Waimea Canyon is Kauai’s most singular, commanding landmark. Reaching more than 2,500 feet and spanning in places some 2.5 miles from rim to rim, it’s long been touted as the “Grand Canyon of the Pacific.” (Despite what you often hear, though, American author Mark Twain, aka Samuel Clemens, did not give Waimea Canyon that label. In fact, although he did pass through the Hawaiian Islands, Twain never made it to Kauai and never saw this fabulous chasm.)
“Waimea” in Native Hawaiian means “reddish-brown.” Although much of the canyon could be described as that hue, the reference is to the color of the Waimea River itself. That reddish-brown tint comes from the natural acids leached out of the lush vegetation of the high Alakai Swamp, headwaters of the Waimea.
Waipoo Falls is a roughly 800-foot plunge of the Kokee Stream in the far northwestern corner of Waimea Canyon. (The northeasterly arms of the canyon extend quite a bit further into the highlands.) Although the Canyon Trail is often called the “Waipoo Falls Trail,” it’s actually not a good route to see the double-tier waterfall itself.
That’s because the trail passes above the head of Waipoo Falls, offering a partial view of the uppermost cascading tier but not a look at the showstopper pour-off. If you want photo-op views of Waipoo Falls, vantages such as the Waimea Canyon Overlook and the Puu Ke Pele lookout are your jam.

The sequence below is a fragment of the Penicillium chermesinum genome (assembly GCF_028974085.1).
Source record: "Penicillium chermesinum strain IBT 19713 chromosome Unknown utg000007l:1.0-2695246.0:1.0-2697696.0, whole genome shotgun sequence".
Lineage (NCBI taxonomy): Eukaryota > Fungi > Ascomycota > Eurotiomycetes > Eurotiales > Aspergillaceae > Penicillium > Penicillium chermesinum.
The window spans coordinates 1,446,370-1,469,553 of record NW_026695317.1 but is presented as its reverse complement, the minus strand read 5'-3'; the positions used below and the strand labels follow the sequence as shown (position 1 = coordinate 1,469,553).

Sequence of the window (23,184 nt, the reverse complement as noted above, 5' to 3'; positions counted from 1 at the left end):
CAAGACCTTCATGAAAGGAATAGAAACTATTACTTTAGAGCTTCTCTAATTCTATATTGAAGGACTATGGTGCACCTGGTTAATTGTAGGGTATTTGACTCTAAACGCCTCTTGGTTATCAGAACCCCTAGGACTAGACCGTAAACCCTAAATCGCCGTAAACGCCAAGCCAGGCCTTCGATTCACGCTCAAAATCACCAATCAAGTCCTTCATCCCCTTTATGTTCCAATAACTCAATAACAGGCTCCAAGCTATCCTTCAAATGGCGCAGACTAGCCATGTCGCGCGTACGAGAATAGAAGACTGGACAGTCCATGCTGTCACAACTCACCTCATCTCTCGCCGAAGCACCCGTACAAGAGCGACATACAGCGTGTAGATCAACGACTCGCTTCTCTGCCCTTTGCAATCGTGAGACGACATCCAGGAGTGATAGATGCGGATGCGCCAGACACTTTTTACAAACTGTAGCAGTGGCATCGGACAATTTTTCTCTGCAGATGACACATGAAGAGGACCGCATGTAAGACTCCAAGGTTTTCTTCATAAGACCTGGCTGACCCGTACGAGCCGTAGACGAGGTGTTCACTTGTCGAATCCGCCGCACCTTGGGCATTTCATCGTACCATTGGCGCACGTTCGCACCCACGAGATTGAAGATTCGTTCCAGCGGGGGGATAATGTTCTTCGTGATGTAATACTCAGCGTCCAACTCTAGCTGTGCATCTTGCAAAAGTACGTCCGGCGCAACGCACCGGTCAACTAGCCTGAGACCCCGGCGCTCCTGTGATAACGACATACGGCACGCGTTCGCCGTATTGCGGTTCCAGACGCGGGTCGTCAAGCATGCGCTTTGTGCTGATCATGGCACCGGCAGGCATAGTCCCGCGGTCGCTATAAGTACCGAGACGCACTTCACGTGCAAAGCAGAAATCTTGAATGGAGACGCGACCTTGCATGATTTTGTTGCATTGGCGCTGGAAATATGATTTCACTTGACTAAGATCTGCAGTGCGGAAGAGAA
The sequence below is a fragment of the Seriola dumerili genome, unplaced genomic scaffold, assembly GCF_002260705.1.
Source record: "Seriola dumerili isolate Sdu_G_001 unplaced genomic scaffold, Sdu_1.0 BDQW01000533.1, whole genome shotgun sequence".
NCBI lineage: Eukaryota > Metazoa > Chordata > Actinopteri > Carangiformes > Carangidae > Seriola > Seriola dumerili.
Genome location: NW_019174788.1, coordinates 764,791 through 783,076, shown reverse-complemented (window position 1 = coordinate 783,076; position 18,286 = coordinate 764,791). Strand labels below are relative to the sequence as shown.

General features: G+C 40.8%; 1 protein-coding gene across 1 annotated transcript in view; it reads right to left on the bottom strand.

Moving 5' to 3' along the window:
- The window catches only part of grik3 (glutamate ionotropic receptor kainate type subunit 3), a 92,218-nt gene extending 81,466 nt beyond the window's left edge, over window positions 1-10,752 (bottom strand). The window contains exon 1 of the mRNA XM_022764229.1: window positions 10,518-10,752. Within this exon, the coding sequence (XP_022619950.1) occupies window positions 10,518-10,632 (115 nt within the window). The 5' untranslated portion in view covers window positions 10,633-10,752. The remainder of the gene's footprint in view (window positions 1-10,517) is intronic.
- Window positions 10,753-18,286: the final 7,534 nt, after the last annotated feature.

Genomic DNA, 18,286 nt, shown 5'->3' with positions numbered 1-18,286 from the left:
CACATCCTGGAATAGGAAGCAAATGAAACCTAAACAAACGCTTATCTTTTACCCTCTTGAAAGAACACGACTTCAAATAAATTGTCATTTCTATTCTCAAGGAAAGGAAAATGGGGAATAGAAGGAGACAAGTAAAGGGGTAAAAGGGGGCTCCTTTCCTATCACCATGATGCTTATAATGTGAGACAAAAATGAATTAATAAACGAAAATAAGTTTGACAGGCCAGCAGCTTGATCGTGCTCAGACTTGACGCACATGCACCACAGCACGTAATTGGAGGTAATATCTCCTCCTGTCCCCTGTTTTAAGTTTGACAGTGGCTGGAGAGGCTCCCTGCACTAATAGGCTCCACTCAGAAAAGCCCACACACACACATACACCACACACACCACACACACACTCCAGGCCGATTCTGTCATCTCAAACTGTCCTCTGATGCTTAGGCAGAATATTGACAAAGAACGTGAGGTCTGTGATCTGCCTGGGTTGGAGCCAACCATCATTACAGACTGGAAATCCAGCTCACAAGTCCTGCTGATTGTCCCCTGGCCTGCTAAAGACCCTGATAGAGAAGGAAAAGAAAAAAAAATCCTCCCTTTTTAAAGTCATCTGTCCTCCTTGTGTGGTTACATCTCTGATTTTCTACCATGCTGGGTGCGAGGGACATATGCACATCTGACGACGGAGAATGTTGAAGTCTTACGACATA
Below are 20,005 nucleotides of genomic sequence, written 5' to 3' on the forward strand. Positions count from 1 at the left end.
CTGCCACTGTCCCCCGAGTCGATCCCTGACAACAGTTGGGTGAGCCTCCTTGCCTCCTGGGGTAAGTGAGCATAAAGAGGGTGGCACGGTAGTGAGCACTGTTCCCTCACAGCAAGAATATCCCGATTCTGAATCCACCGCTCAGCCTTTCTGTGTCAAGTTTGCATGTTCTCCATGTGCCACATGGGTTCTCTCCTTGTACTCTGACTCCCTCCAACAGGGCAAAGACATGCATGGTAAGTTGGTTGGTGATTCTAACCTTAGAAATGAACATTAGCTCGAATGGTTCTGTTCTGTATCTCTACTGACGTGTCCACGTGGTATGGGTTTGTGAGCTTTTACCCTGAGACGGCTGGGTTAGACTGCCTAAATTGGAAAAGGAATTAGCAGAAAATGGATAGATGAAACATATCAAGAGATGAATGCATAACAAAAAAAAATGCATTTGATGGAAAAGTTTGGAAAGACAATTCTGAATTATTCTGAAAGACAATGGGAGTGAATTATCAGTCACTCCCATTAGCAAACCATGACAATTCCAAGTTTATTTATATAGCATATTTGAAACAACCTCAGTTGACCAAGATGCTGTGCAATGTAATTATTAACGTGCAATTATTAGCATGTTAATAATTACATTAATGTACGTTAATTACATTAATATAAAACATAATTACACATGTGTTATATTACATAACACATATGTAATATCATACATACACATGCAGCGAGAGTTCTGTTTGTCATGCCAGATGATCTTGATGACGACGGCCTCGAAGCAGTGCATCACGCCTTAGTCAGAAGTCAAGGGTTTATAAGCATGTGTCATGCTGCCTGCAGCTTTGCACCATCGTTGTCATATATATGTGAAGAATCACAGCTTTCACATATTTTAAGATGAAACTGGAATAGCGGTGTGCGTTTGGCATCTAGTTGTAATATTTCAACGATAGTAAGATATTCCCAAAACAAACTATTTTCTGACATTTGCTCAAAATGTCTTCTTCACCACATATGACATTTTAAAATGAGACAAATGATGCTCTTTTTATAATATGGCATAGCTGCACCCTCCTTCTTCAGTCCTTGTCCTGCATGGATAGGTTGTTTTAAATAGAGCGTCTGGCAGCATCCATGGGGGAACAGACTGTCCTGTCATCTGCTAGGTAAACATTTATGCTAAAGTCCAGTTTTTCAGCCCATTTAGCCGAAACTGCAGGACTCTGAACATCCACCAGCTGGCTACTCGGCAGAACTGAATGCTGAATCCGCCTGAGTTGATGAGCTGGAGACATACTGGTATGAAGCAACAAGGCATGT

But that doesn’t mean you should skip the Canyon Trail. This path provides outstanding prospects into Waimea Canyon and the exciting feel of walking one of its brinks. Without expending a ton of effort or time, you can actually say you hiked into the canyon, away from the blacktop—and that’s pretty cool!
Although you can reach the Canyon Trail from a Highway 550 trailhead to the southwest, many opt for the shorter approach from the north via the dirt Halemanu Road. You’ll soon reach the turnoff for the Cliff Trail, a short route taking you to a nice canyon view. It doesn’t add much to your hike, so consider making that brief detour.
The Canyon Trail continues southeast, crossing the ravine of the Nawaimaka Stream. There are a couple of extra-special views into the canyon, perhaps the most impressive being an overlook above a red-dirt slope dropping into the depths.
When you reach the Kokee Stream above its 800-foot plummet, you may not get to savor any knockout look at Waipoo Falls, but you do have a fine tropical pool to enjoy.
As with many trails on Kauai, the Canyon Trail can get muddy indeed after rain. It’s best not to tackle it in actively wet weather. A trekking pole or two can be super-helpful.
Some hikers who haven’t done their homework end up a bit disappointed by the Canyon Trail, expecting the “Waipoo Falls Trail” delivers an up-close view of that Waimea Canyon landmark. But if you know what to expect, you’ll come away bowled over by the grand vistas!
–You can park off HI 550, up the Halemanu Road towards the Canyon Trailhead. This trail will eventually lead to the wonderful falls!
The Canyon Trail is a popular route and can get quite busy. If you can, time your hike for earlier in the morning for a better chance of avoiding the crowds.